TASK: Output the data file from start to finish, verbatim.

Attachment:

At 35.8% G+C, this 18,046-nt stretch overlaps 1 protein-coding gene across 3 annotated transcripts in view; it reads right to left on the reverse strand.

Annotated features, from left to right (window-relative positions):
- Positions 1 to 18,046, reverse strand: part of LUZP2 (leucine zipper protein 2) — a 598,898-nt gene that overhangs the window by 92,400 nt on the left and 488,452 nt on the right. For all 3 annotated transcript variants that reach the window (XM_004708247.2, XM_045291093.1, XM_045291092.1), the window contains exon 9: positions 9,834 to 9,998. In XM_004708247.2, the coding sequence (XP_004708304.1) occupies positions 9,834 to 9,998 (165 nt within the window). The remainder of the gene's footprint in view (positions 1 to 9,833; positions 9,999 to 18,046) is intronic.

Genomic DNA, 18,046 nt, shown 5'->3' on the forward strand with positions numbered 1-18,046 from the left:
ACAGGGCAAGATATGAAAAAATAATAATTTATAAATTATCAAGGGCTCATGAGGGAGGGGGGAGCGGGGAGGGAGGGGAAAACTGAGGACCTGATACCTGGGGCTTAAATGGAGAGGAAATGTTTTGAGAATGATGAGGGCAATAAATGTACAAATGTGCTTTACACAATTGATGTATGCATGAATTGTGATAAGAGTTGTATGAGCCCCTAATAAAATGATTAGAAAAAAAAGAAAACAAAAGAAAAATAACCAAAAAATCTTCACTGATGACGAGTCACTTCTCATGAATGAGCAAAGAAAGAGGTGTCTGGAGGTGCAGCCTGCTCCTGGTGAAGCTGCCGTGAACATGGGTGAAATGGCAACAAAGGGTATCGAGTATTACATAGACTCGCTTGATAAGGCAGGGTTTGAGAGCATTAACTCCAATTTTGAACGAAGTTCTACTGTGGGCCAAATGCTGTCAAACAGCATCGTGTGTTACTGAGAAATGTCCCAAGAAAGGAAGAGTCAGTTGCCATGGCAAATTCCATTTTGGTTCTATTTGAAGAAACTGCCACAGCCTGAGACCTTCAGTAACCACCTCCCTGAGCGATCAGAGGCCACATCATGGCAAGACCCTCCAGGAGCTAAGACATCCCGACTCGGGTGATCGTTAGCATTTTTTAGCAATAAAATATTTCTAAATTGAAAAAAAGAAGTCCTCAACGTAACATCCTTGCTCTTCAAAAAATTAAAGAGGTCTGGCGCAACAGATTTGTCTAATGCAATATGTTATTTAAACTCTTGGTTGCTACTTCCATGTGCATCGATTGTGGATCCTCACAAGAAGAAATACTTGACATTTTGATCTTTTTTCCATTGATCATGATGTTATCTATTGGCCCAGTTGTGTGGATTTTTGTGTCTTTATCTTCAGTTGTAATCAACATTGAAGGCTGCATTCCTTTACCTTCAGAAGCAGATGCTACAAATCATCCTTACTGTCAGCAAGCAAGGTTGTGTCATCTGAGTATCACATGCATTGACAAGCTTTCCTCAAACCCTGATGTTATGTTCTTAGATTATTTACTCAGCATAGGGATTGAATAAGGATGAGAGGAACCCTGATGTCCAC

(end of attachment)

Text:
At 35.8% G+C, this 18,046-nt stretch overlaps 1 protein-coding gene across 3 annotated transcripts in view; it reads right to left on the reverse strand.

Annotated features, from left to right (window-relative positions):
- Positions 1 to 18,046, reverse strand: part of LUZP2 (leucine zipper protein 2) — a 598,898-nt gene that overhangs the window by 92,400 nt on the left and 488,452 nt on the right. For all 3 annotated transcript variants that reach the window (XM_004708247.2, XM_045291093.1, XM_045291092.1), the window contains exon 9: positions 9,834 to 9,998. In XM_004708247.2, the coding sequence (XP_004708304.1) occupies positions 9,834 to 9,998 (165 nt within the window). The remainder of the gene's footprint in view (positions 1 to 9,833; positions 9,999 to 18,046) is intronic.

Genomic DNA, 18,046 nt, shown 5'->3' on the forward strand with positions numbered 1-18,046 from the left:
ACAGGGCAAGATATGAAAAAATAATAATTTATAAATTATCAAGGGCTCATGAGGGAGGGGGGAGCGGGGAGGGAGGGGAAAACTGAGGACCTGATACCTGGGGCTTAAATGGAGAGGAAATGTTTTGAGAATGATGAGGGCAATAAATGTACAAATGTGCTTTACACAATTGATGTATGCATGAATTGTGATAAGAGTTGTATGAGCCCCTAATAAAATGATTAGAAAAAAAAGAAAACAAAAGAAAAATAACCAAAAAATCTTCACTGATGACGAGTCACTTCTCATGAATGAGCAAAGAAAGAGGTGTCTGGAGGTGCAGCCTGCTCCTGGTGAAGCTGCCGTGAACATGGGTGAAATGGCAACAAAGGGTATCGAGTATTACATAGACTCGCTTGATAAGGCAGGGTTTGAGAGCATTAACTCCAATTTTGAACGAAGTTCTACTGTGGGCCAAATGCTGTCAAACAGCATCGTGTGTTACTGAGAAATGTCCCAAGAAAGGAAGAGTCAGTTGCCATGGCAAATTCCATTTTGGTTCTATTTGAAGAAACTGCCACAGCCTGAGACCTTCAGTAACCACCTCCCTGAGCGATCAGAGGCCACATCATGGCAAGACCCTCCAGGAGCTAAGACATCCCGACTCGGGTGATCGTTAGCATTTTTTAGCAATAAAATATTTCTAAATTGAAAAAAAGAAGTCCTCAACGTAACATCCTTGCTCTTCAAAAAATTAAAGAGGTCTGGCGCAACAGATTTGTCTAATGCAATATGTTATTTAAACTCTTGGTTGCTACTTCCATGTGCATCGATTGTGGATCCTCACAAGAAGAAATACTTGACATTTTGATCTTTTTTCCATTGATCATGATGTTATCTATTGGCCCAGTTGTGTGGATTTTTGTGTCTTTATCTTCAGTTGTAATCAACATTGAAGGCTGCATTCCTTTACCTTCAGAAGCAGATGCTACAAATCATCCTTACTGTCAGCAAGCAAGGTTGTGTCATCTGAGTATCACATGCATTGACAAGCTTTCCTCAAACCCTGATGTTATGTTCTTAGATTATTTACTCAGCATAGGGATTGAATAAGGATGAGAGGAACCCTGATGTCCAC